The image above shows a blood vessel in the longitudinal section. Number one shows how platelets begin to converge, slow down and roll along the vessel wall near the damaged area. Platelets begin to attach to the collagen in the damaged area and this activates them. Activated platelets experience a physical shape change and are able to attract other platelets to attach to them and to any other exposed collagen. This is called a platelet plug. The image below shows a close up of the platelet plug and more detail involved in the chemical messengers that facilitate a successful platelet plug.
When blood vessels suffer damage, a protein secreted by endothelial cells known as von Willebrand factor (vWf) binds to exposed collagen within the vessel wall. Circulating platelets in turn bind to the collagen bound molecules of vWf and anchor themselves to the damaged area. This interaction causes a platelet activation which increases the likelihood that more platelets will accumulate.
Following platelet adhesion, the anchored platelets begin to secrete a variety of chemical compounds from granules called "alpha" and "dense" granules. Alpha granules release additional vWf and platelet derived growth factors (PDGF). vWF assists with further platelet adherence and activation. PDGF facilitates a variety of functions that assist in the long-term wound healing of tissue damage. Dense granules release adenosine diphosphate (ADP). ADP and thromboxane (also called TXA2 and released from the platelet cytoplasm) bind to surface receptors on additional circulating platelets and promote further activation. These newly activated platelets, in turn, activate additional platelets, establishing a chemical cascade.
Platelet activation also results in the expression of membrane receptors called fibrinogen receptors. These receptors bind a plasma protein known as fibrinogen (the process to make fibrinogen will be explained in 2.2.3). Like vWf, fibrinogen serves as a type of linking molecule. However, whereas vWf links collagen to platelets, fibrinogen links multiple platelets together. Generally, enough platelets link up that they span across and "plug" the opening in a damaged vessel. Platelets are rich in the proteins actin and myosin which allows for contraction which forms a more compact platelet plug. This is called Platelet Aggregation.
Unless you have a clotting disorder (like hemophilia), your blood will spontaneously form a clot in order to close an open wound, but what is it about the wound that induces clot formation? Equally important, how does your body prevent clot formation when there is no wound? In order to understand hemostasis (the “stopping” of blood flow), it is also important to understand the chemical signals that block hemostasis under normal conditions (because spontaneous clot formation is very painful and can be lethal). Spontaneous clot formation is primarily prevented by the active inhibition of platelets, and the most important cell type to regulate platelets is the endothelial cell.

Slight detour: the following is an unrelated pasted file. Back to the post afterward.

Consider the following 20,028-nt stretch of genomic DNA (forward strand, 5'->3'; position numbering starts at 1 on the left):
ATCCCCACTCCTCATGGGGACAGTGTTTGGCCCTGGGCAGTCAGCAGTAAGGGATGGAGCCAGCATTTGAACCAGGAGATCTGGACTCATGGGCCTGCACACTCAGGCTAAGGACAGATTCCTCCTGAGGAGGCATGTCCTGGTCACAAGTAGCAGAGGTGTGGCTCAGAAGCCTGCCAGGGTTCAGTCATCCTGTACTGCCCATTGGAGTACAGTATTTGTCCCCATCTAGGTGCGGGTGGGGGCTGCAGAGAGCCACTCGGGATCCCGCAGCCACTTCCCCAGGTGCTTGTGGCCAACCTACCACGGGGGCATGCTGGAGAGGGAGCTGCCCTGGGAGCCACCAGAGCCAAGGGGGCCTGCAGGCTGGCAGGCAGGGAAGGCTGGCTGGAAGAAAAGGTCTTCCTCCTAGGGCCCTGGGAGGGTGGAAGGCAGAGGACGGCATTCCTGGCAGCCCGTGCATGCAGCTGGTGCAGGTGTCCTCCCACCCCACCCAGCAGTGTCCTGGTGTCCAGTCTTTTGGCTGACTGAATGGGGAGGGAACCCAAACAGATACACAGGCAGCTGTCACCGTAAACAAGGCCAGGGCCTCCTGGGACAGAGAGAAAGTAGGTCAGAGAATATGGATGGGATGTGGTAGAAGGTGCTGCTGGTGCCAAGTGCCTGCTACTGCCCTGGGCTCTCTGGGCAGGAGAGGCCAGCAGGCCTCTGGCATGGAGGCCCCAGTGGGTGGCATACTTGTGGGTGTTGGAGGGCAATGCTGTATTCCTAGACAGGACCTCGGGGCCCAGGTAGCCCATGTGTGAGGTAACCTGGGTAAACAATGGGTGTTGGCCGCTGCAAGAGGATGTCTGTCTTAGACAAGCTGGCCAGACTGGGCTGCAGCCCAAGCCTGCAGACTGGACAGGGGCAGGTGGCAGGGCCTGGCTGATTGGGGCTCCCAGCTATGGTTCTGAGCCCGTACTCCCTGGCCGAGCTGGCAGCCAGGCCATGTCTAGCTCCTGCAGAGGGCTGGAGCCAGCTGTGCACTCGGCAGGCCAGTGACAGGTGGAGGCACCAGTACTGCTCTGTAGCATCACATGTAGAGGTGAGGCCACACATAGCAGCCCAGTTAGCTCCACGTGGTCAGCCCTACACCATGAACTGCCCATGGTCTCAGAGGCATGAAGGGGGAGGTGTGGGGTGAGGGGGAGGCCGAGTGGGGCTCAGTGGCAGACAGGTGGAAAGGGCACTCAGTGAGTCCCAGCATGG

Healthy, intact endothelial cells block spontaneous platelet activation using three primary mechanisms. However, all three mechanisms share a common goal: reduce Ca++ levels within the platelet. Acting as a second messenger, increased Ca++ within platelets will lead to the exocytosis of platelet granules. Granule release is synonymous with platelet activation. Thus, by reducing Ca++, platelets are maintained in an inactive state.
The first approach used by endothelial cells to inhibit platelet activation is the production and secretion of nitric oxide (NO). Secreted NO enters platelets where it activates the enzyme guanylate cyclase, which then stimulates the formation of cGMP (cyclic guanosine mono-phosphate). cGMP then blocks the function of phospholipase C. In the absence of NO, phospholipase C cleaves the membrane phospholipid PIP2, which leads to the production of inositol triphosphate (IP3). IP3 then binds to and opens Ca++ channels on the surface of the endoplasmic reticulum, causing Ca++ to flood the cell. Remember – intracellular Ca++ causes exocytosis (granule release). Thus, by blocking the release of Ca++ from the ER, NO from intact endothelial cells inhibits platelet granule release.
The second mechanism used by endothelial cells to inhibit platelet activation is the production and secretion of a signaling molecule called prostacyclin. Prostacyclin is the ligand for a G-protein coupled receptor (GPCR) on the surface of the platelet. Activation of this GPCR by prostacyclin leads to the production of cAMP. cAMP then activates a Ca++ pump on the surface of the platelet, which actively pumps Ca++ out of the platelet. Thus, increased Ca++ efflux reduces Ca++ within the platelets, which inhibits granule release.
The third mechanism involves endothelial cells and the enzyme ADPase found on the surfaces of the endothelial cell membranes. This ADPase is an enzyme that metabolizes ADP to AMP (adenosine mono-phosphate). ADP is a potent platelet activator and works by binding to ADP receptors on the surface of the platelet. Activation of this receptor (P2Y12) directly inhibits the effects of prostacyclin (described in the previous paragraph). As such, P2Y12 activation causes Ca++ to build up inside the cell, resulting in granule release. The endothelial ADPase inhibits P2Y12 activation by eliminating its ligand, ADP. Interestingly, you have likely seen TV commercials for the drug Plavix (clopidogrel bisulfate). Plavix is often prescribed to patients following a heart attack or stroke to help prevent clot formation. Plavix is a P2Y12 antagonist.
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